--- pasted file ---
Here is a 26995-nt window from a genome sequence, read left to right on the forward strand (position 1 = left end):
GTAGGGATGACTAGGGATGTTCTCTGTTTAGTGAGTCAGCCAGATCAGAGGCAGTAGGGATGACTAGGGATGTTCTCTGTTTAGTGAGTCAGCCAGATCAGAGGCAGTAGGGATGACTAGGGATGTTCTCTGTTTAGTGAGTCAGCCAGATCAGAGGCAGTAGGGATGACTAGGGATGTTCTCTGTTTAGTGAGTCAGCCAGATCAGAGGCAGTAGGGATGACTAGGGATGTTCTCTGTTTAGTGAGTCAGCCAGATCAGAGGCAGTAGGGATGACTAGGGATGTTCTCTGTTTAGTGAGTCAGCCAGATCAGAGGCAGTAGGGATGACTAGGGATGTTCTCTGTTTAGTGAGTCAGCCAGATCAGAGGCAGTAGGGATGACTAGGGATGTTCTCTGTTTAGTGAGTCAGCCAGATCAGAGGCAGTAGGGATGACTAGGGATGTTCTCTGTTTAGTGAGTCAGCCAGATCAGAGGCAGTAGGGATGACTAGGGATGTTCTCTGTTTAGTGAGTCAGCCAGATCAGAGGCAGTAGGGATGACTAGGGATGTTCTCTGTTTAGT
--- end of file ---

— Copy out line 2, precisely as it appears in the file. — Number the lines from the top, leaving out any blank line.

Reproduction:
GTAGGGATGACTAGGGATGTTCTCTGTTTAGTGAGTCAGCCAGATCAGAGGCAGTAGGGATGACTAGGGATGTTCTCTGTTTAGTGAGTCAGCCAGATCAGAGGCAGTAGGGATGACTAGGGATGTTCTCTGTTTAGTGAGTCAGCCAGATCAGAGGCAGTAGGGATGACTAGGGATGTTCTCTGTTTAGTGAGTCAGCCAGATCAGAGGCAGTAGGGATGACTAGGGATGTTCTCTGTTTAGTGAGTCAGCCAGATCAGAGGCAGTAGGGATGACTAGGGATGTTCTCTGTTTAGTGAGTCAGCCAGATCAGAGGCAGTAGGGATGACTAGGGATGTTCTCTGTTTAGTGAGTCAGCCAGATCAGAGGCAGTAGGGATGACTAGGGATGTTCTCTGTTTAGTGAGTCAGCCAGATCAGAGGCAGTAGGGATGACTAGGGATGTTCTCTGTTTAGTGAGTCAGCCAGATCAGAGGCAGTAGGGATGACTAGGGATGTTCTCTGTTTAGTGAGTCAGCCAGATCAGAGGCAGTAGGGATGACTAGGGATGTTCTCTGTTTAGT